For a Few Atoms More
When the game becomes less of a game
The 2006 Tour de France winner, Floyd Landis, was reported to have failed a testosterone drug test. More of what was actually found in his urine in just a while. Race officials collected a sample after his comeback victory in a critical stage of bicycling's premier race. A second sample confirmed the problem, and eventually Landis's victory was disallowed. Appeals followed; as the case stands now, Landis has appealed to the Court of Arbitration for Sport to overturn the decision against him.
Testosterone is the principal male sex hormone, produced mainly where you would expect from its name. It is also made in the ovaries of females. Testosterone is an anabolic compound, so-called because it promotes the growth of tissues such as muscle and bone; testosterone is also a steroid, member of a class of molecules that gives us a continuing lesson that almost the same is not the same.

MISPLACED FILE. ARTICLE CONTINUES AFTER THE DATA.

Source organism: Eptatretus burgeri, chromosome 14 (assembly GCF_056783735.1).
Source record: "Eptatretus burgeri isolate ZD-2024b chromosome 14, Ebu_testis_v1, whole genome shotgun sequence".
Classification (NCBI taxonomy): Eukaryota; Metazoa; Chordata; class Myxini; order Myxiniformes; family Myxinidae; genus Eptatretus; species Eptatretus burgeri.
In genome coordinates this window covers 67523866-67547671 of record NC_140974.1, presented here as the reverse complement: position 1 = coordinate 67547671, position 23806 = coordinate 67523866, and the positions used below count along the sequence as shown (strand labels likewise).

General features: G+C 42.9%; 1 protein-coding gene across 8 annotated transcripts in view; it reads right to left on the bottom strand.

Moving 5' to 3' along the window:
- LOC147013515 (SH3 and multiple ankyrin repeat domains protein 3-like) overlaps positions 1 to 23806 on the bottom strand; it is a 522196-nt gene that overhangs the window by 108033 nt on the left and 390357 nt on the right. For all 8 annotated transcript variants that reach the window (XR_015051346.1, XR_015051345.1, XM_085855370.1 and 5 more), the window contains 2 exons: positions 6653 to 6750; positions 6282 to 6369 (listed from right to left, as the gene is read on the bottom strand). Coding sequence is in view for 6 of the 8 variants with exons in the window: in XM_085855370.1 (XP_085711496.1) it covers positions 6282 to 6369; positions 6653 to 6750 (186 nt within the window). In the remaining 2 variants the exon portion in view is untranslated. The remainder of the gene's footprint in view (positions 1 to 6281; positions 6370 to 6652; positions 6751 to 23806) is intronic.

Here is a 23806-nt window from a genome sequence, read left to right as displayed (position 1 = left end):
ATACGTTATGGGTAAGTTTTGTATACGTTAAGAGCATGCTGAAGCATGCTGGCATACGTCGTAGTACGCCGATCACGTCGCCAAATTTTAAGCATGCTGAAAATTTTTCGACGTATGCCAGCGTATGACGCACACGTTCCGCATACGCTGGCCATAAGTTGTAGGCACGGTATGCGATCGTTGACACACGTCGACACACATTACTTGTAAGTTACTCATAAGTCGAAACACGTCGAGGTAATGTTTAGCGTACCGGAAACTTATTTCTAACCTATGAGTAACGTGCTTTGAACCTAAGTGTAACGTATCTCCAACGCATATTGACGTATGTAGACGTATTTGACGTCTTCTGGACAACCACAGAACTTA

All the steroids have the same atomic framework—four all-carbon rings, fused together. Three are hexagons, the third ring going off at an angle to the other two. Fused to that last ring is a pentagon of carbon atoms. Call the rings A (6 carbons), B (6), C (6) and D (5). Testosterone has an oxygen and a hydrogen (OH) attached to ring D and two CH3 (methyl) groups, one at the juncture of rings C and D, the other at the juncture of A and B. Ring A contains a double bond and has an oxygen attached to it as well.
Testosterone is responsible for the secondary sex changes that occur in male puberty—facial and pubic hair, oily skin, body odor, all that teenage-boy stuff. But the molecule is also produced by human females, albeit in one twentieth of the amount in males. In both sexes, testosterone affects energy levels and protects against osteoporosis. Nothing is simple in the real world—only human beings want it black or white, male or female.